As in Guy Ritchie's version of Sherlock Holmes, young Arthur (Charlie Hunnam) is a brawler. Raised in a whorehouse after being found adrift and alone as a child, he has of course grown into a man that protects his chosen family of hos and hoodlums--but also always with a strong streak of self-preservation. So when slithery King Vortigern (Jude Law) demands that all young men in the kingdom of a certain age try to pull out the newly revealed sword in the stone, Arthur is as surprised as any to find that his lone ability to do so proclaims him the "born king" (aka Vortigern's number one threat).
On the surface, there is just enough of the classic King Arthur mythology to frame the basis of this interpretation. But beyond that skeleton of the story, Guy Ritchie has filled in every space and every nook and cranny of this film with whatever he feels like. It's like a mashup of eye-popping special effects from the Hobbit series, with the herky-jerky sword fighting scenes from 300, some nods to Game of Thrones (hello, Littlefinger!), and some PG-13 Guy Ritchie humor (why not go all the way and at least make it an interesting "R"?). Heck, there is even a powerful demon that looks like he is wearing one of Katniss' "Girl on Fire" flaming outfits.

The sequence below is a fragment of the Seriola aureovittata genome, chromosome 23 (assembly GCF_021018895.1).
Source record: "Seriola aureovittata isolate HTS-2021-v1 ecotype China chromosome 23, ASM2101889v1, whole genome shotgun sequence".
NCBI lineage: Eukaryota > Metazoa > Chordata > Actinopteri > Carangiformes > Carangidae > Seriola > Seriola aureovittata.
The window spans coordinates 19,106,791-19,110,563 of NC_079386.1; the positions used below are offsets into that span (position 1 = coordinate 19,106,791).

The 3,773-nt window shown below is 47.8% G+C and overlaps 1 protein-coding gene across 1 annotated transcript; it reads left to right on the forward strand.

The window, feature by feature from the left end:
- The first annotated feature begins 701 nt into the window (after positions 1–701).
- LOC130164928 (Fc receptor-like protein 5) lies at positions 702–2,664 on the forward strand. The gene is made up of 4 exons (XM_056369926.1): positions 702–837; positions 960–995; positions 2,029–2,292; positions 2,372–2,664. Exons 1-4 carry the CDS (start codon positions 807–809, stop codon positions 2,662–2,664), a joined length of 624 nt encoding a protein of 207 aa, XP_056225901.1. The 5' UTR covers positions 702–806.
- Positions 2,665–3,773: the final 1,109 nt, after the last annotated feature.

But there is so much going on visually, that there is no time spent on any sort of character development of Arthur and his motley crew. The multi-ethnic crew includes Djimon Hounsou as Bedivere, and Tom Wu as a martial-arts teacher named George. None of that is bad, per se, but who are these people? A sorceress known as The Mage (Astrid Bergès-Frisbey) shows up to make her eyes go black and wield havoc, but who is she other than a handy, powerful sidekick?
The only people to make any impression in this charisma-free mess are Jude Law and Eric Bana. As a sleek, leather-clad, lizardy king, Law knows how to chew his scenery. I kept thinking of what an interesting foil he would be to Joaquin Phoenix similarly bitchy emperor Commodus from Gladiator. Know THAT would be a face-off! Then Eric Bana shows how much a little bit of soul and gravity can bring to a character. Bana, as Arthur's noble father King Uther who is betrayed by his power-hungry brother Vortigern, makes the most of his brief scenes. The moment that shows how Uther's famous Excalibur is embedded into stone is simply breathtaking… a glimpse of the GOOD movie this could have been.
Apparently Guy Ritchie had been planning to launch a trilogy with the character of King Arthur in this film, reinventing him in the way that he did with the bruiser Sherlock Holmes. However, since Legend of the Sword crashed and burned at the box office, this is it, folks. Instead, if you are still interested in the behind the scenes technical stuff and people praising each other, you've got the featurettes Arthur with Swagger, Sword from the Stone, Parry and Bleed, Building on the Past, Inside the Cut: The Action of King Arthur, Camelot in 93 Days, Legend of Excalibur, and Scenic Scotland.